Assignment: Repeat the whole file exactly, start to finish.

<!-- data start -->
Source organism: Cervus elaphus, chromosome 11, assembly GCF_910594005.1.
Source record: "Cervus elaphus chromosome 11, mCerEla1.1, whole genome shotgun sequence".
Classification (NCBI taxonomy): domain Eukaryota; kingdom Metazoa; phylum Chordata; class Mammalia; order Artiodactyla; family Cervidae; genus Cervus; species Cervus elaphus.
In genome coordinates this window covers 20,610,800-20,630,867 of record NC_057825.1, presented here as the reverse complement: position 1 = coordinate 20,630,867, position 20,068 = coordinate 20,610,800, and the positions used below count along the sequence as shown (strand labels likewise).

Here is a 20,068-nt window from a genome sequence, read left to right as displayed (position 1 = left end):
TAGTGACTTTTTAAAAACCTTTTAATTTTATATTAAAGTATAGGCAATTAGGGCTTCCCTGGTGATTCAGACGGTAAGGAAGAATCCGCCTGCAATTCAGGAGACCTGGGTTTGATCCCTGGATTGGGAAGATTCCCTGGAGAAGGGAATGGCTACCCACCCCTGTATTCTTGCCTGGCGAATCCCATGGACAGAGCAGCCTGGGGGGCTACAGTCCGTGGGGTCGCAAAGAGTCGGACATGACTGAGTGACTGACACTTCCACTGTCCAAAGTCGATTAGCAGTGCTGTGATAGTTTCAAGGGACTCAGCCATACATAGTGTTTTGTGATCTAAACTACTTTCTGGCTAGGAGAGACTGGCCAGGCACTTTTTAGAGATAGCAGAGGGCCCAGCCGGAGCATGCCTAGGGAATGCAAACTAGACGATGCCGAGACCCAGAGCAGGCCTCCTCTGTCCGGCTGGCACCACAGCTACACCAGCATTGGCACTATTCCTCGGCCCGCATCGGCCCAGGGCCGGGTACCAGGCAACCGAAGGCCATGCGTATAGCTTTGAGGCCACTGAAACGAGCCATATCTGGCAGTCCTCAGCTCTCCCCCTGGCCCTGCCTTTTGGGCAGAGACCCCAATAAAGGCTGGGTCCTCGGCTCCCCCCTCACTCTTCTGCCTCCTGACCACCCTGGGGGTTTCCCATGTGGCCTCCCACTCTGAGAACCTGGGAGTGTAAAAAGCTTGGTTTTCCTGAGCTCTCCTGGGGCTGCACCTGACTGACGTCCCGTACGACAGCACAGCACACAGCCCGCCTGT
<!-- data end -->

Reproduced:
Source organism: Cervus elaphus, chromosome 11, assembly GCF_910594005.1.
Source record: "Cervus elaphus chromosome 11, mCerEla1.1, whole genome shotgun sequence".
Classification (NCBI taxonomy): domain Eukaryota; kingdom Metazoa; phylum Chordata; class Mammalia; order Artiodactyla; family Cervidae; genus Cervus; species Cervus elaphus.
In genome coordinates this window covers 20,610,800-20,630,867 of record NC_057825.1, presented here as the reverse complement: position 1 = coordinate 20,630,867, position 20,068 = coordinate 20,610,800, and the positions used below count along the sequence as shown (strand labels likewise).

Here is a 20,068-nt window from a genome sequence, read left to right as displayed (position 1 = left end):
TAGTGACTTTTTAAAAACCTTTTAATTTTATATTAAAGTATAGGCAATTAGGGCTTCCCTGGTGATTCAGACGGTAAGGAAGAATCCGCCTGCAATTCAGGAGACCTGGGTTTGATCCCTGGATTGGGAAGATTCCCTGGAGAAGGGAATGGCTACCCACCCCTGTATTCTTGCCTGGCGAATCCCATGGACAGAGCAGCCTGGGGGGCTACAGTCCGTGGGGTCGCAAAGAGTCGGACATGACTGAGTGACTGACACTTCCACTGTCCAAAGTCGATTAGCAGTGCTGTGATAGTTTCAAGGGACTCAGCCATACATAGTGTTTTGTGATCTAAACTACTTTCTGGCTAGGAGAGACTGGCCAGGCACTTTTTAGAGATAGCAGAGGGCCCAGCCGGAGCATGCCTAGGGAATGCAAACTAGACGATGCCGAGACCCAGAGCAGGCCTCCTCTGTCCGGCTGGCACCACAGCTACACCAGCATTGGCACTATTCCTCGGCCCGCATCGGCCCAGGGCCGGGTACCAGGCAACCGAAGGCCATGCGTATAGCTTTGAGGCCACTGAAACGAGCCATATCTGGCAGTCCTCAGCTCTCCCCCTGGCCCTGCCTTTTGGGCAGAGACCCCAATAAAGGCTGGGTCCTCGGCTCCCCCCTCACTCTTCTGCCTCCTGACCACCCTGGGGGTTTCCCATGTGGCCTCCCACTCTGAGAACCTGGGAGTGTAAAAAGCTTGGTTTTCCTGAGCTCTCCTGGGGCTGCACCTGACTGACGTCCCGTACGACAGCACAGCACACAGCCCGCCTGT